And they would be right. Consistent practice is one of the keys to greatness in any skill.
Notice I said, “consistent practice”. The consistent part is pretty important.
Guitarists that practice haphazardly are likely to get haphazard results. If you wanna be awesome, you have to punch the clock regularly and get down to business.
In the fourth installment of our series, we’re going to explore why consistency is so important to your success, both mentally and physically; why short but frequent sessions always trump marathon practices; and why keeping your guitar in plain sight is one of the hidden “tricks” to guitar progress.
Awesome Step #4: Be Consistent
If you remember back to the beginning of our series, I pegged making a commitment as Awesome Step #1. Being consistent in your practice is simply an extension of that commitment.
For some guitarists with especially busy schedules, the only way to be consistent is to plan when you will practice.
I’ve had students who practiced before school because they knew that their time was scarce after school. I’ve had adult students who made it a ritual to play before bed every night. Whatever your personal schedule, find a regular time that works for your lifestyle. Then make an appointment with yourself to show up and play your guitar.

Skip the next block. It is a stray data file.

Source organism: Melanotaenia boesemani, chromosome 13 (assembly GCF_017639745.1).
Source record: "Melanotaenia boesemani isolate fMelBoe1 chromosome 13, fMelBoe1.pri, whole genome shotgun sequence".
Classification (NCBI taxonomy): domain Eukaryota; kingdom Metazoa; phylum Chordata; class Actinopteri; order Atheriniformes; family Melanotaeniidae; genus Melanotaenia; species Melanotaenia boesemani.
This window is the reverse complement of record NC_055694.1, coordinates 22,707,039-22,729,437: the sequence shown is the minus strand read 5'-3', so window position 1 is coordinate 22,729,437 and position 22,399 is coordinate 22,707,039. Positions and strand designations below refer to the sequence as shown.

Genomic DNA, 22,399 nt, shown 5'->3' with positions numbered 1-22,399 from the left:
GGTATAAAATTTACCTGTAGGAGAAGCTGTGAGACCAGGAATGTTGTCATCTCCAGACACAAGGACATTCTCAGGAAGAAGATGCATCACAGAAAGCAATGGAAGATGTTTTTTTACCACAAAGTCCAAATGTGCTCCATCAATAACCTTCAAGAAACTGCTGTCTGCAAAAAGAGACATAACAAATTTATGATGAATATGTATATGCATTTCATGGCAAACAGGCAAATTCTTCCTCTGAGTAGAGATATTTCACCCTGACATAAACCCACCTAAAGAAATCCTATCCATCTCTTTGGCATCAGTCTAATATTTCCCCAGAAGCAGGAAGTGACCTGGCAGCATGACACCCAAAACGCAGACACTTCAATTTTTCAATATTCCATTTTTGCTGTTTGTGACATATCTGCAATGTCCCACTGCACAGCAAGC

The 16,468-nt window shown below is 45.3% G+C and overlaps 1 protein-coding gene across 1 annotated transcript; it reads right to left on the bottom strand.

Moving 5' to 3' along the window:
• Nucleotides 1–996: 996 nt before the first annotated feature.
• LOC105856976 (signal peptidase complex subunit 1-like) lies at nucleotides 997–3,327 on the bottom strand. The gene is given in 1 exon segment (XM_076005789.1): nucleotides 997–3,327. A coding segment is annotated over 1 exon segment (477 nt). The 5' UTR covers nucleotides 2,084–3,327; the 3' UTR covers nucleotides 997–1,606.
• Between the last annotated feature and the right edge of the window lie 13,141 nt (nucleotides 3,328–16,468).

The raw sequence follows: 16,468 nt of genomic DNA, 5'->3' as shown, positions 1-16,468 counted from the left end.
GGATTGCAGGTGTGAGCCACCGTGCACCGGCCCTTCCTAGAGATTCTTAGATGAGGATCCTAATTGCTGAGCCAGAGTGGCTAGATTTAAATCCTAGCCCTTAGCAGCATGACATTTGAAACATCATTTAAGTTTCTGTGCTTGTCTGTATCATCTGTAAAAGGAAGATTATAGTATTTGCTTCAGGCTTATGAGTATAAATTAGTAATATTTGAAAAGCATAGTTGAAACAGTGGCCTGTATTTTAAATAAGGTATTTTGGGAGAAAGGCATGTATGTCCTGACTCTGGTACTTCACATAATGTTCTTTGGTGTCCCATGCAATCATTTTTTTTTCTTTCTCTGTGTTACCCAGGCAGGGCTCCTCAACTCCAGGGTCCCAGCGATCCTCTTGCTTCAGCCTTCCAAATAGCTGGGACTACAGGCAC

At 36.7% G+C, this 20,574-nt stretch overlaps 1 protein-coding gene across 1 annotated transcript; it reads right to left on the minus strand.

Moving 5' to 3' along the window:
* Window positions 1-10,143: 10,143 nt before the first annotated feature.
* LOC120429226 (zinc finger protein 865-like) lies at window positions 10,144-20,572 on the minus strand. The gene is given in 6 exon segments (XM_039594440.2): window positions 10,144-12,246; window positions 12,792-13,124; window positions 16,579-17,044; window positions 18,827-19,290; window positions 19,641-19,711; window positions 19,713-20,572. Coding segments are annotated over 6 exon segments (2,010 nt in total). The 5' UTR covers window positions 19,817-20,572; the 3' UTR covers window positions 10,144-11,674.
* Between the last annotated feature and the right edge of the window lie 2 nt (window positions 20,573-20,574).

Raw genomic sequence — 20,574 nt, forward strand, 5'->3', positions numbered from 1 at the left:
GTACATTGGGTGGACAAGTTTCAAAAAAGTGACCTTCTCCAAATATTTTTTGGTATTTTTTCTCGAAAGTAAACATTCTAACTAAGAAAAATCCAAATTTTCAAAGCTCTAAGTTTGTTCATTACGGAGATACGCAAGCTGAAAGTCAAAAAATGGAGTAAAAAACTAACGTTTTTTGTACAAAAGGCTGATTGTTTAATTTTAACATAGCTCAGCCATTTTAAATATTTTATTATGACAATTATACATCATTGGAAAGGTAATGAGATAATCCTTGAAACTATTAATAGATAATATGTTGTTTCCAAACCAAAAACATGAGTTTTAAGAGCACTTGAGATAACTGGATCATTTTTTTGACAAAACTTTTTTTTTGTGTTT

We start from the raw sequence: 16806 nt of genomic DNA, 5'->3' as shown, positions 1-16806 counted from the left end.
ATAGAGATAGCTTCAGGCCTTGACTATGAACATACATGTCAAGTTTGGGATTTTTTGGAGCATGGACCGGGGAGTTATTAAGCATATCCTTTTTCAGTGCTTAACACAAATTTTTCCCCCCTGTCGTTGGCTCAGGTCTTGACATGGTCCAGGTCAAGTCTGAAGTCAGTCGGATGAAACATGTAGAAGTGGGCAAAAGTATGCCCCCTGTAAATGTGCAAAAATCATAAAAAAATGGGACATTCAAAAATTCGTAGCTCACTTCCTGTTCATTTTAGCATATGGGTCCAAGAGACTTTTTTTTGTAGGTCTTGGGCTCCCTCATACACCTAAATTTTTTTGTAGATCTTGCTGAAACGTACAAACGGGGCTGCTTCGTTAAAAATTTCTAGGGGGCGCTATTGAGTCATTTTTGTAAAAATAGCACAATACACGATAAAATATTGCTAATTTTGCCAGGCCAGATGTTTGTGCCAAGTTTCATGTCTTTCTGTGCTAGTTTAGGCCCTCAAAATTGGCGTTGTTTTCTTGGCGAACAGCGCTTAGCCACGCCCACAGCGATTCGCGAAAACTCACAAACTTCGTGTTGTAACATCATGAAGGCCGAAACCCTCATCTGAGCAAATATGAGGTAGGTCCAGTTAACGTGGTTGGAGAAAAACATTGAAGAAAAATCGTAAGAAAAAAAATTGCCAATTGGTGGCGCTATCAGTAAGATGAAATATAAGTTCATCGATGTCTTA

Planning practice time is especially important for adults, because they have any number of work- and family-related things that pull them in all directions. So when I take on a new adult student, one of the first things I ask is, “When do you plan on practicing?”
It’s critical to your success that you come up with a workable answer to that question.
Little and Often
While surfing the web a number of years ago, I happened upon the impressive writings of a guitar teacher from England named Nick Minnion. His simple but profound concept of “little and often” has become one of the backbones of my practice philosophy.
“Little and often” is consistency all boiled down into one catchy phrase.
You see, it’s a myth that you need long hours of practice to get good on the guitar. Even if you’ve only got 20 minutes every evening, you can still make good progress. Shorter sessions spread out across multiple days is always superior to less frequent marathon practices. There is scientific evidence to back this up.